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From Wikipedia:

Notable production implementations [of NoSQL databases] include Google's BigTable, Amazon's Dynamo and Cassandra.

But Google's BigTable does have some variant of SQL, called GQL.

What am I missing?

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Most NoSQL languages have some kind of query language. That one happens to be called something similar to SQL (though this is probably no accident). –  Paul McMillan Nov 23 '10 at 12:22

3 Answers 3

up vote 16 down vote accepted

NoSQL is an umbrella term for all the databases that are different from 'the standard' SQL databases, such as MySQL, Microsoft SQL Server and PostgreSQL.

These 'standard' SQL databases are all relational databases, feature the SQL query language and adhere to the ACID properties. These properties basically boil down to consistency.

A NoSQL database is different because it doesn't support one or more of these key features of the so-called 'SQL databases':

  • Consistency
  • Relational data
  • SQL language

Most of these features go hand in hand.

Consistency

Consistency is where most NoSQL databases differ from SQL databases. You can pull the plug from a SQL database and it will make sure your data is still consistent and uncorrupted. NoSQL databases tend to sacrifice this consistency for better scalability. Google's Bigtable also does this.

Relational data

SQL databases revolve around normalized, relational data. The database ensures that these relations stay valid and consistent, no matter what you throw at it. NoSQL databases usually don't support relations, because they don't support the consistency to enforce these relations. Also, relational data is bad for performance when the data is distributed across several servers.

An exception are graph databases. These are considered NoSQL databases, but do feature relational data. In fact, that's what they're all about!

SQL language

The SQL language was designed especially for relational databases, the so-called 'SQL databases'. Since most NoSQL databases are very different from relational databases, they don't have the need for SQL. Also, some NoSQL databases have features that simply cannot be expressed in SQL, thus requiring a different query language.

Last, but not least, NoSQL is simply a buzzword. It basically means 'anything but the old and trusty MySQL server in the attic', which includes a lot of alternative storage mechanisms. Even a simple text file can be considered a NoSQL solution :)

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Niels, Re: "Relational data". The only way I can interpret what you wrote is that you don't know what "relational" means or what a relation is. A graph database is definitively not relational and does not support relational data. The statement that "relational data is bad for performance when the data is distributed" is vague and not credible. –  sqlvogel Jun 21 '11 at 8:41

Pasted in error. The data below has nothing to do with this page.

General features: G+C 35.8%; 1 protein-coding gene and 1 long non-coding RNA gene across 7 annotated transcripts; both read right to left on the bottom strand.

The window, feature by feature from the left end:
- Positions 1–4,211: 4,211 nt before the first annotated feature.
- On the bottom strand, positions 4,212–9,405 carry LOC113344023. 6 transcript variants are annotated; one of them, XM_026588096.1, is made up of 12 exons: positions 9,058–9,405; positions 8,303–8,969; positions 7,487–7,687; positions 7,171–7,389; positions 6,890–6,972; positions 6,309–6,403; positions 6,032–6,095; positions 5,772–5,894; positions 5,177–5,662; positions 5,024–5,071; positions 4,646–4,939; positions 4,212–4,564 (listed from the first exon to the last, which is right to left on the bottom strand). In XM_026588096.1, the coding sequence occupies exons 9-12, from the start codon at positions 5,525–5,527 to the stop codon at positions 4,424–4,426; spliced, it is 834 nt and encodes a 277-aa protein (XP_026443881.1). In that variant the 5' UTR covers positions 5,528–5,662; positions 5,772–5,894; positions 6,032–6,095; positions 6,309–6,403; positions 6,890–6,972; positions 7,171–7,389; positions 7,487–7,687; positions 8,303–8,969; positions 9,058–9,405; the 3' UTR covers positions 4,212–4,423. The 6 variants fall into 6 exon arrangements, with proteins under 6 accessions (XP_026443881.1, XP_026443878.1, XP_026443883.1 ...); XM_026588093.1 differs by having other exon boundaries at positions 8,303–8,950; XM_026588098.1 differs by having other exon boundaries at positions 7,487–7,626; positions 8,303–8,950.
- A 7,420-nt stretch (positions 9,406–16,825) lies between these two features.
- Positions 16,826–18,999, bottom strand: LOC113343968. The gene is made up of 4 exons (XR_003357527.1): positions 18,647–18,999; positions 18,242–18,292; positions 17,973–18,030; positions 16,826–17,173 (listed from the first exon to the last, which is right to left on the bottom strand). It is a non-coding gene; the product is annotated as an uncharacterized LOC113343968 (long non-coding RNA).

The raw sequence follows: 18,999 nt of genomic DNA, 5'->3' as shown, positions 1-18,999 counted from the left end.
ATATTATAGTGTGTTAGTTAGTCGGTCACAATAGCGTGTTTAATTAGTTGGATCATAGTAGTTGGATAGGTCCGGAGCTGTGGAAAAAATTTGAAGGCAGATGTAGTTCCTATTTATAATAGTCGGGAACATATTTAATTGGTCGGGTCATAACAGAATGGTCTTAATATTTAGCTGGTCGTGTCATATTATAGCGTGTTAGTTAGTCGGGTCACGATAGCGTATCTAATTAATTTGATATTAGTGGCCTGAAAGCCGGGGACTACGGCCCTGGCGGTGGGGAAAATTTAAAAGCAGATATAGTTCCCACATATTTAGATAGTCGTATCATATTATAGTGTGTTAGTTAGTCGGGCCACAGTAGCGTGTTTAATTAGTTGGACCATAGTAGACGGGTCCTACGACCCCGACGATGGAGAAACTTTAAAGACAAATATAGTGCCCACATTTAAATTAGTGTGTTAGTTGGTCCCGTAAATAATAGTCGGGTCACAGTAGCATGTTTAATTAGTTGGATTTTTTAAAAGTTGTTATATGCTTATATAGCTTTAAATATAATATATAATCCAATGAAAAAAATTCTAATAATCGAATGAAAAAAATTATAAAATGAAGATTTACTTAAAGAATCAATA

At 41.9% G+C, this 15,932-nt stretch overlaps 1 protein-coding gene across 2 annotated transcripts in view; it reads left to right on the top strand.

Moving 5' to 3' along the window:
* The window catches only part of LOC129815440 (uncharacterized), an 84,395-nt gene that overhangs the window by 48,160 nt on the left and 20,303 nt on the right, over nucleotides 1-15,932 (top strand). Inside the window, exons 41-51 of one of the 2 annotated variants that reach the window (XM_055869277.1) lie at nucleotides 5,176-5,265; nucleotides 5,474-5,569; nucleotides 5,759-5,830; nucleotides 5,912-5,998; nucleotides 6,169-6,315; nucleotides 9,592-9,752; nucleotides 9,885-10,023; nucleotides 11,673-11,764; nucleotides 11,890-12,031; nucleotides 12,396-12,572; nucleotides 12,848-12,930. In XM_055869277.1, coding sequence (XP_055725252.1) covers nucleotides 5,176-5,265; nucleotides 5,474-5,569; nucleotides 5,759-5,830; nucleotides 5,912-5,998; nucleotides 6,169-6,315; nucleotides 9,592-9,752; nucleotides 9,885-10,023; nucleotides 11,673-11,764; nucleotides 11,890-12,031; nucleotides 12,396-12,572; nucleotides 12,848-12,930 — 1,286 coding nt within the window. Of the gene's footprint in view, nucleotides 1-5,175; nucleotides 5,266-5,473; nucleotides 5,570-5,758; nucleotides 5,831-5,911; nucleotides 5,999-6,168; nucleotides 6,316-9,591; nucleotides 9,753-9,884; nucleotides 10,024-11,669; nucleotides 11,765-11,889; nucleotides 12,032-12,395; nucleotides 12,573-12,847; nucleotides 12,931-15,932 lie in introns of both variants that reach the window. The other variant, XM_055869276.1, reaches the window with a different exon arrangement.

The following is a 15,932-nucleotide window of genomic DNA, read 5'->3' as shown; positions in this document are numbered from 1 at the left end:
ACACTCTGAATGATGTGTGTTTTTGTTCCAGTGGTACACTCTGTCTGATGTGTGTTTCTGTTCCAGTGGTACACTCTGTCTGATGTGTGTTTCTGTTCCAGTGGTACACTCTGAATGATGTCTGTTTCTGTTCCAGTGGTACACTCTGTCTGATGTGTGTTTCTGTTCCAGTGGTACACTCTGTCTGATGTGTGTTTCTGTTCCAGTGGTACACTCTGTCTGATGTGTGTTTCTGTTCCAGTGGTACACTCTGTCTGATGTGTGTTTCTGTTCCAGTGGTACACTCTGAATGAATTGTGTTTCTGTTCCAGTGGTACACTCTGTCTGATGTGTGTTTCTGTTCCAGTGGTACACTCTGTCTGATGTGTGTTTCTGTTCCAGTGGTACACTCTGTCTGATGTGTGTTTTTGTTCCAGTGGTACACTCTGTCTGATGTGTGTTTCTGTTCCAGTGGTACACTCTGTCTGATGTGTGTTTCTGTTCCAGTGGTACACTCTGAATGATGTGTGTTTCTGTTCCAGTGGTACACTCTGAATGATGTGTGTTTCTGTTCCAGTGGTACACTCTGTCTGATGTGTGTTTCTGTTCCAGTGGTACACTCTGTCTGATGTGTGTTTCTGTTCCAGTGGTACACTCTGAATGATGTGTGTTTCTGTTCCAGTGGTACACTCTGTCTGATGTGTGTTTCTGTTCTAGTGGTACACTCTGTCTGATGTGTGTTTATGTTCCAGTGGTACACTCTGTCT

@dportas: I was talking about entities that are related to one another (e.g. a customer and an address) and this relation being represented by a structure that is comprehended by the database (e.g. a foreign key). I was not talking about the relation data structure. Graph databases do comprehend the relations between entities, otherwise graph operations such as 'the shortest path between A and B' wouldn't be feasible. –  Niels van der Rest Jun 21 '11 at 9:29
    
@dportas, Right. You are talking about relationships and constraints, not relations or relational databases. However it would be wrong to say that NOSQL databases other than graph databases don't support relationships or constraints. It's just that graph databases also support certain navigational structures - they are network databases in fact. The term "relational data" is not the right way to describe a graph. –  sqlvogel Jun 21 '11 at 10:42

When people say "NoSQL" what they generally mean is "non-relational". To the best of my knowledge BigTable does not feature primary / foreign keys, JOINs, or relational calculus of any type.

The fact that BigTable features a query syntax that includes the words "SELECT" and "WHERE" does not mean it adheres to the principles of relational databases. It's more of a convenience, or a "hook", to make single-entity-type matches more familiar to programmers coming from relational databases.

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Google's BigTable does have some variant of SQL, called GQL

Well, that is the whole point. They do have a language that is No(t) SQL. Only that is reason enough to be classified apart.

The only thing that you should look in common across al NoSQL databases (graph, document, big table...) is that they do not answer to SQL queries.

Supporting SQL has a huge restriction on how data is organized internally and the algorithms you can use. NoSQL refuse those restrictions to implement alternative algorithms to improve important features that are victims of a full SQL compliance.

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